"Simon's a computer, Simon has a brain, you either do what Simon says or else go down the drain.”
-- Slogan from the popular 1970s game, SIMON

By Jorel Luyando and Senaida San Miguel


Simon, the classic test of memory, is what we decided to build for our final project. The game console consists of four different colored LEDs with corresponding buttons. A “sequence” is a series of “colors,” with each color (red, blue, yellow, and green) having a matching colored LED, button, and musical note. Simon will flash a sequence of colors and sounds, which the user then has to repeat. After each successful repetition of the pattern, Simon will add on a new color to the sequence. Again, the user must repeat the sequence. This process continues until the user answers incorrectly, or the sequence reaches a predefined limit.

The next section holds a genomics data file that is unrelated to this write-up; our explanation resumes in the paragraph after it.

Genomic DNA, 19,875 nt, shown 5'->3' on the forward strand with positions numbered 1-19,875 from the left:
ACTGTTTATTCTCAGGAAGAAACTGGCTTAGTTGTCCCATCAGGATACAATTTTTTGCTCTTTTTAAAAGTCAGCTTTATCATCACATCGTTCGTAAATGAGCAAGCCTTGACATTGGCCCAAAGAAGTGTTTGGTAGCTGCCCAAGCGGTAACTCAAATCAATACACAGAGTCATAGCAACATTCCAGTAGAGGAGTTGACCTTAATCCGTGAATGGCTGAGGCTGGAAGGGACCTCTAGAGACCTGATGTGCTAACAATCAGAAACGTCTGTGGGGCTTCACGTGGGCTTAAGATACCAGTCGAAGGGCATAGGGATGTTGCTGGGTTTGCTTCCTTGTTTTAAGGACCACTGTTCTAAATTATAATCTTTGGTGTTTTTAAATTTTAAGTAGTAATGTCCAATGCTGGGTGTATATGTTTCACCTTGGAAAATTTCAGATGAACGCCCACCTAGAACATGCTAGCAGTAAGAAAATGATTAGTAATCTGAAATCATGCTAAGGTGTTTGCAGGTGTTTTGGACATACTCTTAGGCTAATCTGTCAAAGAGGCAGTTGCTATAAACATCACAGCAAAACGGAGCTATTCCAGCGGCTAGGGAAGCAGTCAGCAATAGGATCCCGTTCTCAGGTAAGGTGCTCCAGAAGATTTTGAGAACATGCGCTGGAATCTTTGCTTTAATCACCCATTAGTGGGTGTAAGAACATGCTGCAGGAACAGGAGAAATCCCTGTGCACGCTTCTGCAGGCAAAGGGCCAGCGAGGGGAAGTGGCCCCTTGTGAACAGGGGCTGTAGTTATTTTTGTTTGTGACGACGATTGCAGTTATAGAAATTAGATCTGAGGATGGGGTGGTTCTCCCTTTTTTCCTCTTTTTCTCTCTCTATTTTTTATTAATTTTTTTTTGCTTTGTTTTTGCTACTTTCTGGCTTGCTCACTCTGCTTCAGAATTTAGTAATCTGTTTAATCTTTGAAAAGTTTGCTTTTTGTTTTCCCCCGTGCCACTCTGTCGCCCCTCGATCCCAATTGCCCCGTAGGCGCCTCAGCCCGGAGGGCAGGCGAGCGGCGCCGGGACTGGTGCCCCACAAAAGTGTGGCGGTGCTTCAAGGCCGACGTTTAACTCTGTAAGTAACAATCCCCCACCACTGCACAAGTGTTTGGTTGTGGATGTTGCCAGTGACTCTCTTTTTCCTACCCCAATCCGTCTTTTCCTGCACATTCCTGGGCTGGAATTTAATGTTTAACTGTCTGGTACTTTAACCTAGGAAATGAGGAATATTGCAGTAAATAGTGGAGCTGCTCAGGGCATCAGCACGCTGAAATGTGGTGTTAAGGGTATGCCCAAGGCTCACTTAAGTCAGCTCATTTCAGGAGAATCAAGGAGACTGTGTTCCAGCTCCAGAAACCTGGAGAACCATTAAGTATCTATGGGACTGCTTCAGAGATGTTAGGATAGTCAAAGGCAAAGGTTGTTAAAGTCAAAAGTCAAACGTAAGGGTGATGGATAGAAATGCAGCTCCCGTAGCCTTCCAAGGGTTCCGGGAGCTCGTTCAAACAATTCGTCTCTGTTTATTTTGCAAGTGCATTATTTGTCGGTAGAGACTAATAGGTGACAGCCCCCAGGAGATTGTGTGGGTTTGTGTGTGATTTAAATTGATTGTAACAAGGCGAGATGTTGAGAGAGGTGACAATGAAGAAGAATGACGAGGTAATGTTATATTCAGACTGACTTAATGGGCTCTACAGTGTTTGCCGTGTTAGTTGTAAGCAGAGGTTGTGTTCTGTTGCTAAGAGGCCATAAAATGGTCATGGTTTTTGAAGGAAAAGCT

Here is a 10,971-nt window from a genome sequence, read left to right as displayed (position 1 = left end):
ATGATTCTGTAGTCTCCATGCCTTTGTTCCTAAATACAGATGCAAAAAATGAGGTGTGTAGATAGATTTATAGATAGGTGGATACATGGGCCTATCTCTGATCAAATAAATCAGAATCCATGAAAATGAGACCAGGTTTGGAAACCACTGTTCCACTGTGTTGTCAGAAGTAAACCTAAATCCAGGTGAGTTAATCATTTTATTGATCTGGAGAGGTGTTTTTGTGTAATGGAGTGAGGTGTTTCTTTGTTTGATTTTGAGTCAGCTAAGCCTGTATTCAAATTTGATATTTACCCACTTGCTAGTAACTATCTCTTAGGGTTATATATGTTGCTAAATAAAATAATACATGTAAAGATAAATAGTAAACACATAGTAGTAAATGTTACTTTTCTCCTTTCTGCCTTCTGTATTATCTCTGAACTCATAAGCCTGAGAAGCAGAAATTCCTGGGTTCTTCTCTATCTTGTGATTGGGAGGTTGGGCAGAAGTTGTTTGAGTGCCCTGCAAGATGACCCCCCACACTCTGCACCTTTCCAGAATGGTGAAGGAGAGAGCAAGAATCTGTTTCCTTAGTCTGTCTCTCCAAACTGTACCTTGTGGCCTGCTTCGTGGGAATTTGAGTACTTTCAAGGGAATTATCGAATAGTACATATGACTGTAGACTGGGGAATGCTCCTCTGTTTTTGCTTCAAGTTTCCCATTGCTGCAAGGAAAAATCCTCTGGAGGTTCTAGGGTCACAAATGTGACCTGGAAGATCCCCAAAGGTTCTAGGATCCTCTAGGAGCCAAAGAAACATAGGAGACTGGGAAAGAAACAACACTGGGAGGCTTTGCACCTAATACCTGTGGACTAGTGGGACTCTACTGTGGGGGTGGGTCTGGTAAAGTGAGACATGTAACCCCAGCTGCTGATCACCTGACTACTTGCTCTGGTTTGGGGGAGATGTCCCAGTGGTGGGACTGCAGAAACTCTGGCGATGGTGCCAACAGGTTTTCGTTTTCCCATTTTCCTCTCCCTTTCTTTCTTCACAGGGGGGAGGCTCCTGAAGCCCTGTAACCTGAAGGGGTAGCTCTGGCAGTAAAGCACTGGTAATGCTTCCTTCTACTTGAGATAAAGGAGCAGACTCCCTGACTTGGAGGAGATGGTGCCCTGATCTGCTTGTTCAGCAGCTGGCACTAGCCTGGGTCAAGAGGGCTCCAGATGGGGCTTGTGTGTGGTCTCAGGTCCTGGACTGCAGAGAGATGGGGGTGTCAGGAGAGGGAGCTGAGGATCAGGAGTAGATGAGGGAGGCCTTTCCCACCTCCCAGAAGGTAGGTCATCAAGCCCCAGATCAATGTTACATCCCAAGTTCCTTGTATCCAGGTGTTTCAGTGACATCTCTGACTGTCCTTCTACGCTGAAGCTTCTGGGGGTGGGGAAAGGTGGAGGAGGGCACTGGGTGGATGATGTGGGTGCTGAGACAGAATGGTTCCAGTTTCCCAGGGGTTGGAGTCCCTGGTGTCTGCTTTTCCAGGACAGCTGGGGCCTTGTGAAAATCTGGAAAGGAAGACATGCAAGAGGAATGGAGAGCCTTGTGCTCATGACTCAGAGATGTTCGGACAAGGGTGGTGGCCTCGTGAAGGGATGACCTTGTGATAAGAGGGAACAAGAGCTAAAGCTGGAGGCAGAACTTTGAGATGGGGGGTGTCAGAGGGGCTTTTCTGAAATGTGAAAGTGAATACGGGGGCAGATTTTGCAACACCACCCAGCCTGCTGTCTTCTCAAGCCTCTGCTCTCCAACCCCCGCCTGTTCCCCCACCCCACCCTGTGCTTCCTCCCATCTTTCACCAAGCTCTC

However, our version of Simon includes a few modifications to the classic design. Ours contains two different modes of play with three different difficulty levels.

Classic: This mode of play will simulate the original Simon game. The sequence of lights and sounds are repeated until the user makes an error or the game reaches the sequence limit. The limit, in this case, is defined by the difficulty the user selects. Easy mode will have a limit of 7, Medium has a limit of 15, and Difficult will continue to 31.

Free For All (FFA): This mode sets the sequence limit to 99, which is essentially infinite, since it is highly unlikely that any user can reproduce 99 repetitions. In this mode, the user will simply try to see how many patterns he can repeat before losing. The difficulty levels, in this case, will affect how fast the pattern is displayed. On Easy, the sequence is played at the normal Simon pace. On Medium, every 5 rounds, the speed of the played sequence is accelerated. Likewise, every 3 rounds on Difficult, the sequence is accelerated.

Once the game has ended, the user can press Start to begin a new game.